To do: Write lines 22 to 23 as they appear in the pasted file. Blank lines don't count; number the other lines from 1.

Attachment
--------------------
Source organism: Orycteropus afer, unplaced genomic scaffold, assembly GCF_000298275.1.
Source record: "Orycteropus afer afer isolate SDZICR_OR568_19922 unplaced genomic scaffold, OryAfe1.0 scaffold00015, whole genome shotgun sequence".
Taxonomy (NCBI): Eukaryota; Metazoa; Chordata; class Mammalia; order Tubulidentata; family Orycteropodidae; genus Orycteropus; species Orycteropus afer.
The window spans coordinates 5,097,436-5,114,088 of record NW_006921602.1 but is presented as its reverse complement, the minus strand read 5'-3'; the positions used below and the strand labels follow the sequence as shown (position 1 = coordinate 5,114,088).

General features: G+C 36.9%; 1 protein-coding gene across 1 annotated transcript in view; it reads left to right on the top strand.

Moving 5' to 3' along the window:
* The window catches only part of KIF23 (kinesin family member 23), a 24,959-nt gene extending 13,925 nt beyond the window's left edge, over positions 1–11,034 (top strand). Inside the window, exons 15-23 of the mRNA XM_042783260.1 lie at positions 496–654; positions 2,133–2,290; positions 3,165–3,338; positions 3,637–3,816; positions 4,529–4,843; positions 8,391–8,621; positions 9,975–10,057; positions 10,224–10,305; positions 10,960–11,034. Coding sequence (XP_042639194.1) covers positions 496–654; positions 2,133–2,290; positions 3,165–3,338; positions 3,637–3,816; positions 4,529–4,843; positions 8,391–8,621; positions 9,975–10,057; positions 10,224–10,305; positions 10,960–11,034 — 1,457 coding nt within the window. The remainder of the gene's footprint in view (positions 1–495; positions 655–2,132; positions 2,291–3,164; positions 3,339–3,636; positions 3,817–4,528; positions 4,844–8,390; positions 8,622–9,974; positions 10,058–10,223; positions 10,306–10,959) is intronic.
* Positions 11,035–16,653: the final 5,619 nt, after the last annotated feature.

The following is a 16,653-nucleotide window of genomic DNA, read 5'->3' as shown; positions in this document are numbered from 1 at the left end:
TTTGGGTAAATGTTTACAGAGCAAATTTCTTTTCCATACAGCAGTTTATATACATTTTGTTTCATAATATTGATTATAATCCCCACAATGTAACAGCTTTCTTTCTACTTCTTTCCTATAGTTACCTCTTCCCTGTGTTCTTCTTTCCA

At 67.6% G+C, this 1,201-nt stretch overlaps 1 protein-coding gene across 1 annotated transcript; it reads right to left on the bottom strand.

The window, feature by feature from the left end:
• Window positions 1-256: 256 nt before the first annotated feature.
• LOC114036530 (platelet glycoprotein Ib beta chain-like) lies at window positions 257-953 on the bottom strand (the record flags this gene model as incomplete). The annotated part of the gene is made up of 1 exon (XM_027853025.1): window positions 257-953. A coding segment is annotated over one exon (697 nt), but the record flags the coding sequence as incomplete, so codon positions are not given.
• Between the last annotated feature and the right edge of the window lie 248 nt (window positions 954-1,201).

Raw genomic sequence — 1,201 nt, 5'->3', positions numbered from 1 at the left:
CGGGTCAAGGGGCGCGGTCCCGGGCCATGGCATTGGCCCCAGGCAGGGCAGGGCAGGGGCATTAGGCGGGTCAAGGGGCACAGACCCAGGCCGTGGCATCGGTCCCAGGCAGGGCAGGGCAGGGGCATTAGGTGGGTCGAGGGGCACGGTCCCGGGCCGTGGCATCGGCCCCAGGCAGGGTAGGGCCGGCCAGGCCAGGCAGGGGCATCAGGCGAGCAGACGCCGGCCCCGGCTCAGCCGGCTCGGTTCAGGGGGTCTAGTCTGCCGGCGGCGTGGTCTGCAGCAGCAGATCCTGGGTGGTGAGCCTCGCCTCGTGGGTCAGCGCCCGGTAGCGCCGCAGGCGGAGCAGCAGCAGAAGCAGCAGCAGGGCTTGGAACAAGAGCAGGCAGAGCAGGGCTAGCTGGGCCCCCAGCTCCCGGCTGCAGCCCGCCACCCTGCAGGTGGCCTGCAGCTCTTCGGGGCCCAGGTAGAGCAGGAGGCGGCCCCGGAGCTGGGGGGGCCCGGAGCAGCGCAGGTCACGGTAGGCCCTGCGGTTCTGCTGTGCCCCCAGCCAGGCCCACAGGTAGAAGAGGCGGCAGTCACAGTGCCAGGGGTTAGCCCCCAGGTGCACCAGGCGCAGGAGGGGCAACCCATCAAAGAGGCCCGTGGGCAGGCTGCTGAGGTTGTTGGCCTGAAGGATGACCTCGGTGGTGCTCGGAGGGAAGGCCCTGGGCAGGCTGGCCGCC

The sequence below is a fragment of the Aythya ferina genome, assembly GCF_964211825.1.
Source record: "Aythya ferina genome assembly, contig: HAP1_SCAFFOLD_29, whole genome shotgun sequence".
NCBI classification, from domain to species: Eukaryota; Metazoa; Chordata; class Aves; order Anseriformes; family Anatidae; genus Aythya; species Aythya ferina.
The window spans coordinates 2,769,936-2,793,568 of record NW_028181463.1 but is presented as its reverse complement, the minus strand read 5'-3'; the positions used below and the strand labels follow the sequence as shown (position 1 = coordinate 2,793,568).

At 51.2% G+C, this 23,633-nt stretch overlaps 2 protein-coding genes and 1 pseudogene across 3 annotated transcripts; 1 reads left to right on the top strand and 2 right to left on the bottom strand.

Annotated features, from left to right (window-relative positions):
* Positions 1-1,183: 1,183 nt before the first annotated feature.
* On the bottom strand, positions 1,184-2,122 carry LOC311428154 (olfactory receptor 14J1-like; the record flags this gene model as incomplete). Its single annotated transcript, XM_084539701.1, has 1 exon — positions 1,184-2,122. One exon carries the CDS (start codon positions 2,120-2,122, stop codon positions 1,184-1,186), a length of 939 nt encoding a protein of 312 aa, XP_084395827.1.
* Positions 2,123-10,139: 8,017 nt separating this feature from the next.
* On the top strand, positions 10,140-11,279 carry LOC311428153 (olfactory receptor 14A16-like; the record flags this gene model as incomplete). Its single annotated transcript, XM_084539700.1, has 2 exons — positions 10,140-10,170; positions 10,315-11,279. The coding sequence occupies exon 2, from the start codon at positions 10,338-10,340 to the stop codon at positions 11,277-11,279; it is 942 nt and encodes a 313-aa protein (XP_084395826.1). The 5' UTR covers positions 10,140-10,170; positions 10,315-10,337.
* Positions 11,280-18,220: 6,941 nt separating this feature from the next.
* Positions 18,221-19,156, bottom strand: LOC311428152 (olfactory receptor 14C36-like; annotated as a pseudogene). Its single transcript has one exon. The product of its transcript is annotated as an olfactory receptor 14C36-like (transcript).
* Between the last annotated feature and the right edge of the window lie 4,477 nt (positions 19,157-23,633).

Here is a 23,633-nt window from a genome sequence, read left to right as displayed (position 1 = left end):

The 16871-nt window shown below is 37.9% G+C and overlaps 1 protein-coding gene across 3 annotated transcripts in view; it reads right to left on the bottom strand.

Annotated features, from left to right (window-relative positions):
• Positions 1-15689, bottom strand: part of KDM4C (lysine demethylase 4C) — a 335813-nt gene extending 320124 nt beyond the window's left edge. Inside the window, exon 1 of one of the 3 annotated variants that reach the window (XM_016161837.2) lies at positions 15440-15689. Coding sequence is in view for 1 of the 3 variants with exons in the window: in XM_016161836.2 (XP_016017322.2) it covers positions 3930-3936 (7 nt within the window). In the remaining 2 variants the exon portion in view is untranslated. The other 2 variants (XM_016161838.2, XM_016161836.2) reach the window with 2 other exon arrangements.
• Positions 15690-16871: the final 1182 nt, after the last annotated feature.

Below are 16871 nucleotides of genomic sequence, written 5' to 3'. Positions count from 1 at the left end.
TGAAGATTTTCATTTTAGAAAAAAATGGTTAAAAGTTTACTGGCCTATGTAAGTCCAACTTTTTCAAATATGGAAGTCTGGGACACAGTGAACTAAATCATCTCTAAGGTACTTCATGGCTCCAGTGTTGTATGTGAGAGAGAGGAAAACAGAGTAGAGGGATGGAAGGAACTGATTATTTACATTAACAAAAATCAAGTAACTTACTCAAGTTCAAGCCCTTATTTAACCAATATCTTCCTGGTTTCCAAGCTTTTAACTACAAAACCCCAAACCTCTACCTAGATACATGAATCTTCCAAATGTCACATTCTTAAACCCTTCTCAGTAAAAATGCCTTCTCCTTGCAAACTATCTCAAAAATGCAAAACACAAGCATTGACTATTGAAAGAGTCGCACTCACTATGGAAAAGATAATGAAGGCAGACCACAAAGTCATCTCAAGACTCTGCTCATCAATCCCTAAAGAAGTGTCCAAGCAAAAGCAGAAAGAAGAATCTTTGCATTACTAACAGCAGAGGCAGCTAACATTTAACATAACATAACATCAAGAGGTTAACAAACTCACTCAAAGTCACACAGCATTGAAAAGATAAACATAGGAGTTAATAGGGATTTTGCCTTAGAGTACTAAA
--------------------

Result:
At 51.2% G+C, this 23,633-nt stretch overlaps 2 protein-coding genes and 1 pseudogene across 3 annotated transcripts; 1 reads left to right on the top strand and 2 right to left on the bottom strand.

Annotated features, from left to right (window-relative positions):